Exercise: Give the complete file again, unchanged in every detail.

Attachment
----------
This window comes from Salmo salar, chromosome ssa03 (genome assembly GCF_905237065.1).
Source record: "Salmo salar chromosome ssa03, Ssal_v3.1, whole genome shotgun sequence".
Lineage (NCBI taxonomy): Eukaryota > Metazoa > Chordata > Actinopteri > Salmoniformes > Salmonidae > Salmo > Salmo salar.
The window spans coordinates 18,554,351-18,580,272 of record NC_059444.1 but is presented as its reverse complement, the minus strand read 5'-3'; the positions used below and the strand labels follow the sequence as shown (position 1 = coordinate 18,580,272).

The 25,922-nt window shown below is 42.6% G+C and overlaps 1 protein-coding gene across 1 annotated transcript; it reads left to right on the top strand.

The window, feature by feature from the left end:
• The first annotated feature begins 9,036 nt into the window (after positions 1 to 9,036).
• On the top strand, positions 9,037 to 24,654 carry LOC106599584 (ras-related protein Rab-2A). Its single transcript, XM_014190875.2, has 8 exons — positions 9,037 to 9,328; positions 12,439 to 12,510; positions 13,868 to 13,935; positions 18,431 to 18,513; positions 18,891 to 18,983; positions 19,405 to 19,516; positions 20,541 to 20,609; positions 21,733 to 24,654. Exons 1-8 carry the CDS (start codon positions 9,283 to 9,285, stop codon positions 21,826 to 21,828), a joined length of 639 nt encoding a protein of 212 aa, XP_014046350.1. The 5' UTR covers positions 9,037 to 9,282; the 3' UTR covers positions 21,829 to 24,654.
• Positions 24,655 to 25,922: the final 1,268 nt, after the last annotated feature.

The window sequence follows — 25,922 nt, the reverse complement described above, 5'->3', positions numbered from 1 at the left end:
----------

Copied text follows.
This window comes from Salmo salar, chromosome ssa03 (genome assembly GCF_905237065.1).
Source record: "Salmo salar chromosome ssa03, Ssal_v3.1, whole genome shotgun sequence".
Lineage (NCBI taxonomy): Eukaryota > Metazoa > Chordata > Actinopteri > Salmoniformes > Salmonidae > Salmo > Salmo salar.
The window spans coordinates 18,554,351-18,580,272 of record NC_059444.1 but is presented as its reverse complement, the minus strand read 5'-3'; the positions used below and the strand labels follow the sequence as shown (position 1 = coordinate 18,580,272).

The 25,922-nt window shown below is 42.6% G+C and overlaps 1 protein-coding gene across 1 annotated transcript; it reads left to right on the top strand.

The window, feature by feature from the left end:
• The first annotated feature begins 9,036 nt into the window (after positions 1 to 9,036).
• On the top strand, positions 9,037 to 24,654 carry LOC106599584 (ras-related protein Rab-2A). Its single transcript, XM_014190875.2, has 8 exons — positions 9,037 to 9,328; positions 12,439 to 12,510; positions 13,868 to 13,935; positions 18,431 to 18,513; positions 18,891 to 18,983; positions 19,405 to 19,516; positions 20,541 to 20,609; positions 21,733 to 24,654. Exons 1-8 carry the CDS (start codon positions 9,283 to 9,285, stop codon positions 21,826 to 21,828), a joined length of 639 nt encoding a protein of 212 aa, XP_014046350.1. The 5' UTR covers positions 9,037 to 9,282; the 3' UTR covers positions 21,829 to 24,654.
• Positions 24,655 to 25,922: the final 1,268 nt, after the last annotated feature.

The window sequence follows — 25,922 nt, the reverse complement described above, 5'->3', positions numbered from 1 at the left end: